Seeing and reading images

Film-strips are a result of a direct, perhaps pre-cognitive form of seeing and an experience of the duration of time, produced through mechanical and chemical processing. The images are referential and real with a clear pictorial definition within them while showing a general degree of motion blur.

An absence of language is suggested, while objects are present that refer to something apparently quite concrete. As conventional ways of seeing and reading images become less applicable, the representation of visual information in the film-strips becomes closer to the physiological process of seeing than the information itself.

We have learned to see and to understand visual data, to make sense of images in a subconscious process. It is part of an evolutionary development, processing visual input to concentrate on what’s vital to us and builds images in our minds. The brain constructs images and seeks order to establish correlations, consistency and continuity. Images change with rapid technical developments, and our perception tries to adjust correspondingly. I think however that the discrepancy between reading an image as a form as it used to be and now experiencing it as an event, fragmented, layered and changing over time needs to be addressed, and that the change of conventions of processing this information is not quite as fluid as it might seem.

The construction of movement and seamless images in the brain depends on our sense of space. According to Wolf Singer the clarity of inner spatial images stems from an evolutional development, defining the long-term memory mainly as a memory of places and their relationships. [2]  


Time and continuity

The length of time represented in the film-strips is determined by its physical length. In terms of mathematical, continuously moving time a couple of minutes of an event are captured. Film-strips don’t have beginnings and ends in terms of narrative; they are segments of an ongoing experienced time, the long format suggesting continuity before and after. These segments become like fragmented memories that represent situations or narratives within them.

Film-strips represent a unique sequence of time, but there is a sense of eternity also through repetition of movement, one film-strip written in panning movement over another, images and activities being replaced by others continuing an ongoing narrative. “In life we are accidental witnesses of certain events and images, whose duration in time we cannot control. That’s why all art begins with the wish to fix a moment, and to make it last for a long or even infinite time. Only then will the viewers have endless time, that they need to determine duration and rhythm of their observation autonomously.” [3] Time is embedded in the film-strips in a curious way relating equally to sequential moving images, sequential still images and single photographs. Although time is stopped, a moment is extended. As Andy Warhol described it in connection with his 8-hour projection Empire one can “see time go by.”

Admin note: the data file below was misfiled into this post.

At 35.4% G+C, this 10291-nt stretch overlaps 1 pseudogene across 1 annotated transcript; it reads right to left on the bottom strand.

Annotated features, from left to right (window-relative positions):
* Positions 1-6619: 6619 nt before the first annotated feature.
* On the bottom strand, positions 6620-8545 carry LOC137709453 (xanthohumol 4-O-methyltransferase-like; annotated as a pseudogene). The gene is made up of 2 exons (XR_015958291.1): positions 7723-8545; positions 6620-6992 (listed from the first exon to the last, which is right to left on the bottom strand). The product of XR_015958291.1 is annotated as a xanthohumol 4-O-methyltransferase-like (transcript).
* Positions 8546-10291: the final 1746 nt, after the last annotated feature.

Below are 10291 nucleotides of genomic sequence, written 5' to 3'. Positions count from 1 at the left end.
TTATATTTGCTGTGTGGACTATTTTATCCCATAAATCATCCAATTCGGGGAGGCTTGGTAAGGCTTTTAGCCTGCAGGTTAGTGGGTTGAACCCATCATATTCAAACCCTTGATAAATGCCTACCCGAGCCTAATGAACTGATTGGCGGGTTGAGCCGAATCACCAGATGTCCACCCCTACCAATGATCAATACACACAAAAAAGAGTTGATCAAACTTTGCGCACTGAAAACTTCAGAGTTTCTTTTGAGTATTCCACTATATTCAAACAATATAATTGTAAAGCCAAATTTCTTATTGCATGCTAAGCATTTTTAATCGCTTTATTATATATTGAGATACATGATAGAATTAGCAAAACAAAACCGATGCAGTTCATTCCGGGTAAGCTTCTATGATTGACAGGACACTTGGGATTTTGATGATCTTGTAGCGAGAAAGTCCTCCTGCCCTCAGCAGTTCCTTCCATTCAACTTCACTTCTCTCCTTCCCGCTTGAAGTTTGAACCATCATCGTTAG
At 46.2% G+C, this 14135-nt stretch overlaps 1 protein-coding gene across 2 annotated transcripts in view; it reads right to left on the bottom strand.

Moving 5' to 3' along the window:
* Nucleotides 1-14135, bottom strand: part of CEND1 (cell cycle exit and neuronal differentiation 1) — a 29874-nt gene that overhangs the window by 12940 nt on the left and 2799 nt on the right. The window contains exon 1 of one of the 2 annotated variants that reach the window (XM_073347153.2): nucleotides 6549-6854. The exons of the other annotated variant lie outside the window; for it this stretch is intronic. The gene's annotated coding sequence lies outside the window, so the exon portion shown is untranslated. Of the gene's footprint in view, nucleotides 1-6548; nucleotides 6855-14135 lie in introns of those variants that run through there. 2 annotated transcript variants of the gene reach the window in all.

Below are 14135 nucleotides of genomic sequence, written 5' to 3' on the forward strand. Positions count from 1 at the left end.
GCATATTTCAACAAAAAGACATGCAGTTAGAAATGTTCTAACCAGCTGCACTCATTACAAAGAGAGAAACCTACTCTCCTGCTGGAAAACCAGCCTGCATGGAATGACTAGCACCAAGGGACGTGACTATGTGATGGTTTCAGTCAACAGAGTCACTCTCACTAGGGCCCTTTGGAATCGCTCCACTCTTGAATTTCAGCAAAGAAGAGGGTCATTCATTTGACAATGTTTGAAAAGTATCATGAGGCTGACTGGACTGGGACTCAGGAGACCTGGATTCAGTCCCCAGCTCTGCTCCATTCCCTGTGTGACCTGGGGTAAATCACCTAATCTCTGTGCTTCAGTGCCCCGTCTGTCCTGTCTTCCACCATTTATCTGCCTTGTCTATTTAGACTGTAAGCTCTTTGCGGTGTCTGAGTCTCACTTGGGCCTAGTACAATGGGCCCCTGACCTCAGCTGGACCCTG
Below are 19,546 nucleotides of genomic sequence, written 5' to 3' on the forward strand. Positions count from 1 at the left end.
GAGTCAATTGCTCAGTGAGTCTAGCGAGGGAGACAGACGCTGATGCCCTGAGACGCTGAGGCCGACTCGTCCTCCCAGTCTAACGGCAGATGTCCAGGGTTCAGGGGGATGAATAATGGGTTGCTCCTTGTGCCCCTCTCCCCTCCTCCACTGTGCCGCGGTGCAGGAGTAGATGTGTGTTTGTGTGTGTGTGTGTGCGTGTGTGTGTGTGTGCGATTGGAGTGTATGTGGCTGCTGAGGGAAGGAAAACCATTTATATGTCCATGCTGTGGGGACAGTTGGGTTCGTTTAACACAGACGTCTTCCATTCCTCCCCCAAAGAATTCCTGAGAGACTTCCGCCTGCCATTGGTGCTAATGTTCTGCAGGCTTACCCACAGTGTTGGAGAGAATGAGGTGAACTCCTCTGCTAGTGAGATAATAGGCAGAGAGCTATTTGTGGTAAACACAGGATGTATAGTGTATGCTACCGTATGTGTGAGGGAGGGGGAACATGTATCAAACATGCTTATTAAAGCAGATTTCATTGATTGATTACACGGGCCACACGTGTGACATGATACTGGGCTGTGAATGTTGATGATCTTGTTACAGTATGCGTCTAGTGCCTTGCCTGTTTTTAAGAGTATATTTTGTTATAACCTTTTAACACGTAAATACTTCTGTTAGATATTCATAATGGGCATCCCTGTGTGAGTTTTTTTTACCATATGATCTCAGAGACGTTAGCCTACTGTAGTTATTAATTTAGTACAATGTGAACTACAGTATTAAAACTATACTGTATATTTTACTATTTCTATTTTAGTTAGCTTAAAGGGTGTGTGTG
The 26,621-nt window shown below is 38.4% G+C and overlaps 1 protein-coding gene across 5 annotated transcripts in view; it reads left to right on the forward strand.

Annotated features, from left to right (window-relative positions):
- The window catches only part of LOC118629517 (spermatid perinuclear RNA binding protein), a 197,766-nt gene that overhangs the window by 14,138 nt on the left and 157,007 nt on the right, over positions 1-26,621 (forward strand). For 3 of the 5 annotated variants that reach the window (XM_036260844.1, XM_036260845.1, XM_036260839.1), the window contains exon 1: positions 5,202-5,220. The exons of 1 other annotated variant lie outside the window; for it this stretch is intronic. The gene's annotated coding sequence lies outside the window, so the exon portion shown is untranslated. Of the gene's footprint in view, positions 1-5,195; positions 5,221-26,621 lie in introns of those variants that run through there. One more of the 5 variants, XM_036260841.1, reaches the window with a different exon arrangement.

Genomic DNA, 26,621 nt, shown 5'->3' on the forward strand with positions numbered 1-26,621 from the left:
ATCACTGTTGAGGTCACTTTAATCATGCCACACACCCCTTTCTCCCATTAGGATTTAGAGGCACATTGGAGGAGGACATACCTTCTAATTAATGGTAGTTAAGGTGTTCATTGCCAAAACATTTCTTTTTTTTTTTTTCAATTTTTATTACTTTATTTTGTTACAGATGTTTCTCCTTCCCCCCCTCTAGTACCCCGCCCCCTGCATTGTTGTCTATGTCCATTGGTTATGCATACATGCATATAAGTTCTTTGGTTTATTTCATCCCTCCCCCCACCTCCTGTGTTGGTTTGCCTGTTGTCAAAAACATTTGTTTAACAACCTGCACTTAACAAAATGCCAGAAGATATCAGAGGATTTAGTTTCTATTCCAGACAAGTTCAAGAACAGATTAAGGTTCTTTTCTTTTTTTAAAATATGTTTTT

The film-strips are loops, particularly in panning animations or 360 degree installations. Loops create new meaning through fragmentation and seamless repetition of original data. As with patterns or a motif in music, the brain registers repeated elements. Loops are generators of form; they offer the possibility of infinite extension, continuity and the evasion of an ending.

“The art of today seems to have discovered a new endlessness. However we are not dealing with a renewal of a romantic aesthetic of the sublime, but the endlessness of the continuation of the always similar in small variations, the endlessness of a project of Continued-Life, that cannot be completed, but only left behind.” [4]

References and Notes: 
  1. Götz Großklaus, ”Massen Event und Massen Medien. Zum Medialen Bild des Massenkörpers”, in Medienbilder (Frankfurt: Edition Suhrkamp 2004), 16–54.
  2. Wolf Singer, “Über Nutzen und Vorteil der Hirnforschung für die Geschichtswissenschaft,” in Frankfurter Allgemeine Zeitung (28.9.2000), 10-11.
  3. Boris Groys, “Medienkunst im Museum,” in Topologie der Kunstc (München: Edition Akzente Hanser 2003), 59–76.
  4. Boris Groys, “Fragen ohne Antwort,” in Topologie der Kunst (München: Edition Akzente Hanser 2003), 111–117.